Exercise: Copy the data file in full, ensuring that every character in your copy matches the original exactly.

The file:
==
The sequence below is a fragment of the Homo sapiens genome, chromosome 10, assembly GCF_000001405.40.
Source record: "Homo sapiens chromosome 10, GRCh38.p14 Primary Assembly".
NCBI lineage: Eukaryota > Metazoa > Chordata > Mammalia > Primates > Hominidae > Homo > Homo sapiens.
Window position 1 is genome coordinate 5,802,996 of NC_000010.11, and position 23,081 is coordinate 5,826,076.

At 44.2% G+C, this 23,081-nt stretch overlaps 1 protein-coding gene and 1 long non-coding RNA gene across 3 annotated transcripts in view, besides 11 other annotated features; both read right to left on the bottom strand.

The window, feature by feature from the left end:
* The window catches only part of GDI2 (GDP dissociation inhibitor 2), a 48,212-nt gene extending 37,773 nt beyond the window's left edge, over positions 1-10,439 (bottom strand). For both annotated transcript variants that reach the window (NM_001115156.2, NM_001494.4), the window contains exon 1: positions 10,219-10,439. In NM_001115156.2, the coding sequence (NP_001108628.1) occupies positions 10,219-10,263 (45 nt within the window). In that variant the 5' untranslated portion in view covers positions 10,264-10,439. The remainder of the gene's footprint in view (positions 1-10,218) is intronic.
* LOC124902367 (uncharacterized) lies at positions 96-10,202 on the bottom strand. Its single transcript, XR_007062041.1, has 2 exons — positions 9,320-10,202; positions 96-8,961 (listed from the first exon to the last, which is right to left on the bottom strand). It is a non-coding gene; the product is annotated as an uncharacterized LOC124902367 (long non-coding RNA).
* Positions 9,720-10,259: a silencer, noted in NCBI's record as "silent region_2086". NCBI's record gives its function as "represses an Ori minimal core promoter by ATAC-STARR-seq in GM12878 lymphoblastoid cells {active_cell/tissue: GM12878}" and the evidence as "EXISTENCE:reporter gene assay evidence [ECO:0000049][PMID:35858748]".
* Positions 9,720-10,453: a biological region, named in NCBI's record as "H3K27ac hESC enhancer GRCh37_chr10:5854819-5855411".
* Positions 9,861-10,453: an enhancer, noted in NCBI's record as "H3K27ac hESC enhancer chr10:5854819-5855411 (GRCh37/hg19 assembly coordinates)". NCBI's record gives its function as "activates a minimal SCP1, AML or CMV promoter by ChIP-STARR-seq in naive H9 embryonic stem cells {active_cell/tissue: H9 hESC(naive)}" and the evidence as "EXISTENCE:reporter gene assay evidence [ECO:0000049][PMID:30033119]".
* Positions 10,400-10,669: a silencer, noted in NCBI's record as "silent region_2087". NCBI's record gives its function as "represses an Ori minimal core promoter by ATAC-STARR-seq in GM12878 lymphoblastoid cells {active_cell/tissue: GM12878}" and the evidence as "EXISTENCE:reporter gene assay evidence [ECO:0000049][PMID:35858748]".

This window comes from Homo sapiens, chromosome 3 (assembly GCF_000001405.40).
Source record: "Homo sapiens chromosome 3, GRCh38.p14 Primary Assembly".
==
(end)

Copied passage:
The sequence below is a fragment of the Homo sapiens genome, chromosome 10, assembly GCF_000001405.40.
Source record: "Homo sapiens chromosome 10, GRCh38.p14 Primary Assembly".
NCBI lineage: Eukaryota > Metazoa > Chordata > Mammalia > Primates > Hominidae > Homo > Homo sapiens.
Window position 1 is genome coordinate 5,802,996 of NC_000010.11, and position 23,081 is coordinate 5,826,076.

At 44.2% G+C, this 23,081-nt stretch overlaps 1 protein-coding gene and 1 long non-coding RNA gene across 3 annotated transcripts in view, besides 11 other annotated features; both read right to left on the bottom strand.

The window, feature by feature from the left end:
* The window catches only part of GDI2 (GDP dissociation inhibitor 2), a 48,212-nt gene extending 37,773 nt beyond the window's left edge, over positions 1-10,439 (bottom strand). For both annotated transcript variants that reach the window (NM_001115156.2, NM_001494.4), the window contains exon 1: positions 10,219-10,439. In NM_001115156.2, the coding sequence (NP_001108628.1) occupies positions 10,219-10,263 (45 nt within the window). In that variant the 5' untranslated portion in view covers positions 10,264-10,439. The remainder of the gene's footprint in view (positions 1-10,218) is intronic.
* LOC124902367 (uncharacterized) lies at positions 96-10,202 on the bottom strand. Its single transcript, XR_007062041.1, has 2 exons — positions 9,320-10,202; positions 96-8,961 (listed from the first exon to the last, which is right to left on the bottom strand). It is a non-coding gene; the product is annotated as an uncharacterized LOC124902367 (long non-coding RNA).
* Positions 9,720-10,259: a silencer, noted in NCBI's record as "silent region_2086". NCBI's record gives its function as "represses an Ori minimal core promoter by ATAC-STARR-seq in GM12878 lymphoblastoid cells {active_cell/tissue: GM12878}" and the evidence as "EXISTENCE:reporter gene assay evidence [ECO:0000049][PMID:35858748]".
* Positions 9,720-10,453: a biological region, named in NCBI's record as "H3K27ac hESC enhancer GRCh37_chr10:5854819-5855411".
* Positions 9,861-10,453: an enhancer, noted in NCBI's record as "H3K27ac hESC enhancer chr10:5854819-5855411 (GRCh37/hg19 assembly coordinates)". NCBI's record gives its function as "activates a minimal SCP1, AML or CMV promoter by ChIP-STARR-seq in naive H9 embryonic stem cells {active_cell/tissue: H9 hESC(naive)}" and the evidence as "EXISTENCE:reporter gene assay evidence [ECO:0000049][PMID:30033119]".
* Positions 10,400-10,669: a silencer, noted in NCBI's record as "silent region_2087". NCBI's record gives its function as "represses an Ori minimal core promoter by ATAC-STARR-seq in GM12878 lymphoblastoid cells {active_cell/tissue: GM12878}" and the evidence as "EXISTENCE:reporter gene assay evidence [ECO:0000049][PMID:35858748]".

This window comes from Homo sapiens, chromosome 3 (assembly GCF_000001405.40).
Source record: "Homo sapiens chromosome 3, GRCh38.p14 Primary Assembly".